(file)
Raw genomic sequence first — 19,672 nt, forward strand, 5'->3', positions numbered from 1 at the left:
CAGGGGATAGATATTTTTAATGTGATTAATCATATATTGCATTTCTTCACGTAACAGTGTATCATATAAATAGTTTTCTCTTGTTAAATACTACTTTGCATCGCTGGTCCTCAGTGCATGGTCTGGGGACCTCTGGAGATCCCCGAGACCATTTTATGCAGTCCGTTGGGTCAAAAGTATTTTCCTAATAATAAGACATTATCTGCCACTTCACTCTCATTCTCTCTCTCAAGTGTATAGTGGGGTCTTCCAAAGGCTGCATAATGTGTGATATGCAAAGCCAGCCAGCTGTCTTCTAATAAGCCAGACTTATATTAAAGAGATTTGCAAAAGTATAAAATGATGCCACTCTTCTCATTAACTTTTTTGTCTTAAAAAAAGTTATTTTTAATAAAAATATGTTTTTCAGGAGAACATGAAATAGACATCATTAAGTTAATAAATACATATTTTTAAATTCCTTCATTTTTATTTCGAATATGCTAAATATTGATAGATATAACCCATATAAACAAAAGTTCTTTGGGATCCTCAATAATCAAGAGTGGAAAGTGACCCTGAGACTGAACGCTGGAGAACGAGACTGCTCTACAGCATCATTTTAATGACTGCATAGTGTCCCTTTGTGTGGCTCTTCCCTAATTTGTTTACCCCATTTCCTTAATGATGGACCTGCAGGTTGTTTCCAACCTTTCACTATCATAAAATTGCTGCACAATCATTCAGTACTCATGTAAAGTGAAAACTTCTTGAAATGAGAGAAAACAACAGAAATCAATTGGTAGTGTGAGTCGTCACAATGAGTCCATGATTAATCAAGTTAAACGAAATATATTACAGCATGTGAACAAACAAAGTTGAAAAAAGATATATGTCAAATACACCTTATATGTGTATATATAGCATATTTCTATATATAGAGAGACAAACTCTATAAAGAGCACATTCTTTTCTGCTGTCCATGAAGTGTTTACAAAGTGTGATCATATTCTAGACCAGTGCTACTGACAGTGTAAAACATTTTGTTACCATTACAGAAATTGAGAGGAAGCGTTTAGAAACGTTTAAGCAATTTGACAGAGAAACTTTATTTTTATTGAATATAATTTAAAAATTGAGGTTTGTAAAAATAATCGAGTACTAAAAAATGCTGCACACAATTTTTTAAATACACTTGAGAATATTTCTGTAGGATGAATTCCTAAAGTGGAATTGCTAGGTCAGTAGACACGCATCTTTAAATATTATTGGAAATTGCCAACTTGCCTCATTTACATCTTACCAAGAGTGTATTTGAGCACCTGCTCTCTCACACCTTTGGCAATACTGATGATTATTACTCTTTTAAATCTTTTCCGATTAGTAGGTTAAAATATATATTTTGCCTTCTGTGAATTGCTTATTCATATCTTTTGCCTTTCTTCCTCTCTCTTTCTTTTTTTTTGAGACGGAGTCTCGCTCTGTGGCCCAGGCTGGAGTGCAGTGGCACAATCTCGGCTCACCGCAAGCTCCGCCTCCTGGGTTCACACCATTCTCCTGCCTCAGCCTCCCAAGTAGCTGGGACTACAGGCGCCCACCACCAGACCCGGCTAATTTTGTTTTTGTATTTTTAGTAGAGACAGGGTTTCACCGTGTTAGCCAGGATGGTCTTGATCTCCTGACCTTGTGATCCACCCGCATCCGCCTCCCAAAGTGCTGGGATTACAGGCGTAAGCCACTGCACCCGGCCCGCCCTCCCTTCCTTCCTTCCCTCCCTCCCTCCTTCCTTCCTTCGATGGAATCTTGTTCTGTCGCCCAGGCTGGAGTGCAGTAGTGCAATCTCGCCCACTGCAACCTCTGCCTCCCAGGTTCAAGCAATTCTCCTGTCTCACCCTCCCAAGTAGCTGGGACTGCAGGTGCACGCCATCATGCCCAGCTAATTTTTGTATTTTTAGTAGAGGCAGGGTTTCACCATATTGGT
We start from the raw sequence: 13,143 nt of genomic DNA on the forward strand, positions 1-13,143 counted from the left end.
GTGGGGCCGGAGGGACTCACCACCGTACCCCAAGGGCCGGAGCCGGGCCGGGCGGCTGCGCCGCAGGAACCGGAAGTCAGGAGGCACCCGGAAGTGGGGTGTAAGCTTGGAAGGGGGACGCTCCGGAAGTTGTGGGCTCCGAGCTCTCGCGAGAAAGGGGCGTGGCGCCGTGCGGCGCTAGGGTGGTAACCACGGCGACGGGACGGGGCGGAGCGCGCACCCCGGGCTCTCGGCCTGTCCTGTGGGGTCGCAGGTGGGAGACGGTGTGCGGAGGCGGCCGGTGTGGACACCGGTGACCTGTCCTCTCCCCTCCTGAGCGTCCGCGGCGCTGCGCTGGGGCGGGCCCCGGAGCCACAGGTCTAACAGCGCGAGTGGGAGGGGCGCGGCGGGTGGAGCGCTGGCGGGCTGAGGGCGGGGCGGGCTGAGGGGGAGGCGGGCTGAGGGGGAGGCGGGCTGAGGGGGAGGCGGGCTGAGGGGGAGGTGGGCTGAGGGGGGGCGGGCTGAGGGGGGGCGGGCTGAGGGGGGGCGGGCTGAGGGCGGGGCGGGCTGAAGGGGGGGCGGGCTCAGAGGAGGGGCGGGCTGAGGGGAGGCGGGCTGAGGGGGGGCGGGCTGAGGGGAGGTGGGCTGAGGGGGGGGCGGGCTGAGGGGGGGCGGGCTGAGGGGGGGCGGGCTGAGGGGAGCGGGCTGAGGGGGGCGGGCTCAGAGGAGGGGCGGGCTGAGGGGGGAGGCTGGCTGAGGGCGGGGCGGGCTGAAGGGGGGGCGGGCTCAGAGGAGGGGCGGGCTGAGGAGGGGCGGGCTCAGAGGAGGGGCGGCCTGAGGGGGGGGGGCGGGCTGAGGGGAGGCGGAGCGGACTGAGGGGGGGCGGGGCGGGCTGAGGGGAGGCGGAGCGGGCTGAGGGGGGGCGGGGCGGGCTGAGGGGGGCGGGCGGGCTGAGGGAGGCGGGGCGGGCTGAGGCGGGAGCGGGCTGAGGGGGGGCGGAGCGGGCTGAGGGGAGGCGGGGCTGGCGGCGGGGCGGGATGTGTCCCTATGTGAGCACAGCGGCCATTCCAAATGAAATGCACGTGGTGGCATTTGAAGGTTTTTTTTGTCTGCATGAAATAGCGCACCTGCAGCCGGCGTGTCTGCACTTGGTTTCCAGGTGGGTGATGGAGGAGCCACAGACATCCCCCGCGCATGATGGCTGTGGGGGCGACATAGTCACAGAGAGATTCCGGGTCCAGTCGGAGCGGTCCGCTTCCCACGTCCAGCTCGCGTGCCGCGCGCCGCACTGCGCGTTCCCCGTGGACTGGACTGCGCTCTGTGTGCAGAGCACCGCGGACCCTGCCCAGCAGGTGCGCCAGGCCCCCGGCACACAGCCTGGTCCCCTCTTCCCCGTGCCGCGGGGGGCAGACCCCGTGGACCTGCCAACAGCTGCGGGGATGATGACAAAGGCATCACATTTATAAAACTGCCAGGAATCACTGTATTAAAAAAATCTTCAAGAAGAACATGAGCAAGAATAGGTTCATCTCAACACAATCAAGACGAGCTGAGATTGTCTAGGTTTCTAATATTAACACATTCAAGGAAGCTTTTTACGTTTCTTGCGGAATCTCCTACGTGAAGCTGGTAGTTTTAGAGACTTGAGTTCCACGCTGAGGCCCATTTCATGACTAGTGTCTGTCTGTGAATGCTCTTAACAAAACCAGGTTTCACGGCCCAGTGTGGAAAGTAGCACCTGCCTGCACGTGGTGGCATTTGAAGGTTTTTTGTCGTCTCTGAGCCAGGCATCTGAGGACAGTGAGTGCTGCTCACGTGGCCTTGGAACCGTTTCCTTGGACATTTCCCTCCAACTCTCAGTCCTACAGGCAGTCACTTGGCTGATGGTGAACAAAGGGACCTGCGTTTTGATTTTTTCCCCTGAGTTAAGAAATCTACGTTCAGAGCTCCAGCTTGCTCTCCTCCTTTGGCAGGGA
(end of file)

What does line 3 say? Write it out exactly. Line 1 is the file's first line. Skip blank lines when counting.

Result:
We start from the raw sequence: 13,143 nt of genomic DNA on the forward strand, positions 1-13,143 counted from the left end.